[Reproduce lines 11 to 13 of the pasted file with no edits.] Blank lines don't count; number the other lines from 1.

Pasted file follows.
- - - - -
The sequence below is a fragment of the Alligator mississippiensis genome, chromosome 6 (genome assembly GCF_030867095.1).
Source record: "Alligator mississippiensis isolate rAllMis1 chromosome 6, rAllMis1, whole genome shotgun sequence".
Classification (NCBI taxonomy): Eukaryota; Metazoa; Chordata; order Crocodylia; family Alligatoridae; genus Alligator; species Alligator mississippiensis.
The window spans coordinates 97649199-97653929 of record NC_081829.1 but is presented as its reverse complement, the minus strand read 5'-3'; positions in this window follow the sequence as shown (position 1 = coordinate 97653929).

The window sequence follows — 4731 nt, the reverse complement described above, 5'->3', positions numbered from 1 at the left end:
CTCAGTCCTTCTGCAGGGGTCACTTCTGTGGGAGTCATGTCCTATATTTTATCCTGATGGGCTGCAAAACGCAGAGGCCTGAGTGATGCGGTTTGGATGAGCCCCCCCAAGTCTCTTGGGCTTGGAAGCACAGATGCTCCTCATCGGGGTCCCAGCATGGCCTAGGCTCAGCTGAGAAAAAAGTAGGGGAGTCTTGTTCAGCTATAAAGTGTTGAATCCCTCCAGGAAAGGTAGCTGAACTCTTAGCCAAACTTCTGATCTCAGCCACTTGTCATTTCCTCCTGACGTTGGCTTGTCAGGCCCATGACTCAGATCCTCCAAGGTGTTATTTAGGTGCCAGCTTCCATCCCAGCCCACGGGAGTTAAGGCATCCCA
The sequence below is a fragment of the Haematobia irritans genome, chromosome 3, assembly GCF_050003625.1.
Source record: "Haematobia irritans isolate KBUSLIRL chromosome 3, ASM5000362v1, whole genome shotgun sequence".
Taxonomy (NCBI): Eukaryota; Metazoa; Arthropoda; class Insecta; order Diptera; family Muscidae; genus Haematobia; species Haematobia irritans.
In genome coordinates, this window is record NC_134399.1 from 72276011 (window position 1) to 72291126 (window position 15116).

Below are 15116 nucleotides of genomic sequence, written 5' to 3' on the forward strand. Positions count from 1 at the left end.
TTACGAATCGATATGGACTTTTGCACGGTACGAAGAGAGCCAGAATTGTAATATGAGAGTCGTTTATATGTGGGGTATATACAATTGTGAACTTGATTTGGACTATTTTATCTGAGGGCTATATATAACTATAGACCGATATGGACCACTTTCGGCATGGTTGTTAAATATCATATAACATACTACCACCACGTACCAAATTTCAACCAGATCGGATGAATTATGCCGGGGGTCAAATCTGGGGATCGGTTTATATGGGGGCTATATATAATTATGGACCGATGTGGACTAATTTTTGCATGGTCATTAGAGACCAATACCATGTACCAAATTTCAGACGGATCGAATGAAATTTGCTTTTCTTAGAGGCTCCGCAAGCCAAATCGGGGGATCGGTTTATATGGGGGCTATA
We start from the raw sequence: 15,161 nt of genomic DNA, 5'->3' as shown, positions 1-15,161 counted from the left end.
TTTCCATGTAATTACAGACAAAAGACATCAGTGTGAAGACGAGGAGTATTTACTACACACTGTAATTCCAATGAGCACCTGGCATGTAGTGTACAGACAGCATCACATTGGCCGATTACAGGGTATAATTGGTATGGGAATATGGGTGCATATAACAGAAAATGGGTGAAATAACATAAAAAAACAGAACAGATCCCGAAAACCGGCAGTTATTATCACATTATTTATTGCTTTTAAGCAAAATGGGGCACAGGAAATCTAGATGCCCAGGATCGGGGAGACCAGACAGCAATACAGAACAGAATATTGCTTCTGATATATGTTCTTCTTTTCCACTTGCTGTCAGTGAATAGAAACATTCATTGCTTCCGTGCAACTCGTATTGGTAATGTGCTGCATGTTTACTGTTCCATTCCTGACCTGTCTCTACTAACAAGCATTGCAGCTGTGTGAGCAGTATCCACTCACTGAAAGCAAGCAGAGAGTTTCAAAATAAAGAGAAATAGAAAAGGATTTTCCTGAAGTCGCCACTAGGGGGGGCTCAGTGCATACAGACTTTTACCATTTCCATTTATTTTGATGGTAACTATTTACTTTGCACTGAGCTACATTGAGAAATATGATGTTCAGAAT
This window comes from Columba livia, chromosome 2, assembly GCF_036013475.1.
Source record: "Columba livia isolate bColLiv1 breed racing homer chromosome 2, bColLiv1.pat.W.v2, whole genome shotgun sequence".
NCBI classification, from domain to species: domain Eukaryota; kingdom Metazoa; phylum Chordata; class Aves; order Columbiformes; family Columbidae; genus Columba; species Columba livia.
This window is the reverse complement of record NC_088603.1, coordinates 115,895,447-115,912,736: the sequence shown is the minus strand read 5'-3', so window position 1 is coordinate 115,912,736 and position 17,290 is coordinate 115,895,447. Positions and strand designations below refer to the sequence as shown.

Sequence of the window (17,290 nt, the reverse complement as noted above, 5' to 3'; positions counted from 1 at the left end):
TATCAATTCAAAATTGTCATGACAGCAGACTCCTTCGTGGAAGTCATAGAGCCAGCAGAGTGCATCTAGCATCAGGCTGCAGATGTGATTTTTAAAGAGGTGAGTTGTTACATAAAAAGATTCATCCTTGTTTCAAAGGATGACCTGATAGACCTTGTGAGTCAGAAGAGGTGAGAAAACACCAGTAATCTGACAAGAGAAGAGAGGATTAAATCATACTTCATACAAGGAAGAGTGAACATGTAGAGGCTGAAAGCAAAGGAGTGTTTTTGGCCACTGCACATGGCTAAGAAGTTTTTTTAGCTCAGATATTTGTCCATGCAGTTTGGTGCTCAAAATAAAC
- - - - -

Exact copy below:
Below are 15116 nucleotides of genomic sequence, written 5' to 3' on the forward strand. Positions count from 1 at the left end.
TTACGAATCGATATGGACTTTTGCACGGTACGAAGAGAGCCAGAATTGTAATATGAGAGTCGTTTATATGTGGGGTATATACAATTGTGAACTTGATTTGGACTATTTTATCTGAGGGCTATATATAACTATAGACCGATATGGACCACTTTCGGCATGGTTGTTAAATATCATATAACATACTACCACCACGTACCAAATTTCAACCAGATCGGATGAATTATGCCGGGGGTCAAATCTGGGGATCGGTTTATATGGGGGCTATATATAATTATGGACCGATGTGGACTAATTTTTGCATGGTCATTAGAGACCAATACCATGTACCAAATTTCAGACGGATCGAATGAAATTTGCTTTTCTTAGAGGCTCCGCAAGCCAAATCGGGGGATCGGTTTATATGGGGGCTATA
We start from the raw sequence: 15,161 nt of genomic DNA, 5'->3' as shown, positions 1-15,161 counted from the left end.